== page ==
CultureLab • Permanent Seminar

Daniele Lorenzini

Living Philosophically: Cavell, Hadot, Foucault

In this paper, I address Stanley Cavell’s conception of moral perfectionism, which in my view bridges the two main quests that characterize his oeuvre: his attention to the ordinary dimension of our language and life, on the one hand, and his revaluation of the transcendentalist strand of American philosophy, on the other. To this end, I also discuss Pierre Hadot’s writings on spiritual exercises and the Socratic-Platonic dialogue, and Michel Foucault’s notion of techniques of the self and his analysis of ancient parrēsia. Indeed, I consider Hadot and Foucault as two crucial (albeit indirect) interlocutors for Cavell, and their respective works will allow me to better emphasize Cavell’s original redefinition of the practice of philosophy.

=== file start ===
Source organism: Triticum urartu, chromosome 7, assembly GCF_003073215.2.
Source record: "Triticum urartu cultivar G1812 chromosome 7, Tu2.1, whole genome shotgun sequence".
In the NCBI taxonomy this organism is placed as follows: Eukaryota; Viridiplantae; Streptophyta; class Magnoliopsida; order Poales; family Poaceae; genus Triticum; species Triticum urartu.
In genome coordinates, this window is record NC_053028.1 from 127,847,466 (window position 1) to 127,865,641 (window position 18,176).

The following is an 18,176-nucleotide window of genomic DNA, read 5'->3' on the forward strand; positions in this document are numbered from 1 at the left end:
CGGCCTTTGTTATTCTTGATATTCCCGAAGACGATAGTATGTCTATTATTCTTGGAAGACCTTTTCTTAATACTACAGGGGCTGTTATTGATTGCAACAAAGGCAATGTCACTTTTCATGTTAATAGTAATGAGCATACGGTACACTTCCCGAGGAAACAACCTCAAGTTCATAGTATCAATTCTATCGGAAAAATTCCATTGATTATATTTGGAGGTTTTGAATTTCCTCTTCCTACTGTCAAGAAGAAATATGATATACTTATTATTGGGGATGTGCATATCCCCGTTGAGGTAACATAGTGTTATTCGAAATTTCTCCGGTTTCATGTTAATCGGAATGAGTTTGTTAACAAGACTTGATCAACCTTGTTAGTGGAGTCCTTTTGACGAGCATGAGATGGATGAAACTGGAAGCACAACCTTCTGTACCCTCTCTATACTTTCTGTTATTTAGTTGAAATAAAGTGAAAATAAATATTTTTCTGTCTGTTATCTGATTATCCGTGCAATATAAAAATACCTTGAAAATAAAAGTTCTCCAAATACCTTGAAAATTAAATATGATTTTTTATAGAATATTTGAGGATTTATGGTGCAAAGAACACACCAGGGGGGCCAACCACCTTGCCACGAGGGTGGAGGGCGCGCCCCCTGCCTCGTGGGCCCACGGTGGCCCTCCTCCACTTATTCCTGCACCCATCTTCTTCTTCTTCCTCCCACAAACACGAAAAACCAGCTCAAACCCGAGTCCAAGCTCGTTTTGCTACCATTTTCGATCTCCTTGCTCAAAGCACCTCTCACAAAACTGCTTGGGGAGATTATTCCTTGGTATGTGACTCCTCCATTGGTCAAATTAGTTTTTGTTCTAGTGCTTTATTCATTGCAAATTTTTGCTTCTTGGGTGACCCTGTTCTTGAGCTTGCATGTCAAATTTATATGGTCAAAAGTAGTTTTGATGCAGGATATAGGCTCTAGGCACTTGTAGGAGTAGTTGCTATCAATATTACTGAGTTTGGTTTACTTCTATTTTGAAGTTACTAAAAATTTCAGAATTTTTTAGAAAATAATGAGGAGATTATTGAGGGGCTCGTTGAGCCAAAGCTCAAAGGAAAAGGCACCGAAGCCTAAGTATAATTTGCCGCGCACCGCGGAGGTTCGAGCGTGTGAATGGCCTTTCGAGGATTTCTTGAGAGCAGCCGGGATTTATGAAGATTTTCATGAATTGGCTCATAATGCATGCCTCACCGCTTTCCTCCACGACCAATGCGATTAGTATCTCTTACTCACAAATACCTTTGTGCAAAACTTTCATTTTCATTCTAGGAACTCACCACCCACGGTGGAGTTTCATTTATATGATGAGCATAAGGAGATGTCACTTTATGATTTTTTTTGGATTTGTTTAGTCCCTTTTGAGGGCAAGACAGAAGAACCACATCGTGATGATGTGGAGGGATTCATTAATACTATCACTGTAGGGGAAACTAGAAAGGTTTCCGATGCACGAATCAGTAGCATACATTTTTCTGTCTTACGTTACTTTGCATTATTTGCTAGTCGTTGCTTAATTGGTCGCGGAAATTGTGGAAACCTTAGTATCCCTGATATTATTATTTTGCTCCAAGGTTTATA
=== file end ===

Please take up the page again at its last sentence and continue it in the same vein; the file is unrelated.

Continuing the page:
Discussant: Hélder Telo.

Daniele Lorenzini is Assistant Professor of Philosophy at the University of Warwick, where he is also Deputy Director of the Centre for Research in Post-Kantian European Philosophy. He holds a Ph.D. in Philosophy from the University of Paris-Est and Sapienza University of Rome. Moral and political philosophy, as well as 20th-century French philosophy, constitute the center of gravity of his work, but he also possesses areas of scholarly and teaching expertise in ancient philosophy, ordinary language philosophy, animal and medical ethics, and post-Kantian European philosophy. He is the co-editor of two books series, Philosophie du présent (Vrin) and The Chicago Foucault Project (The University of Chicago Press), as well as of the peer-reviewed journal Foucault Studies. He is also the treasurer of the Association pour le Centre Michel Foucault.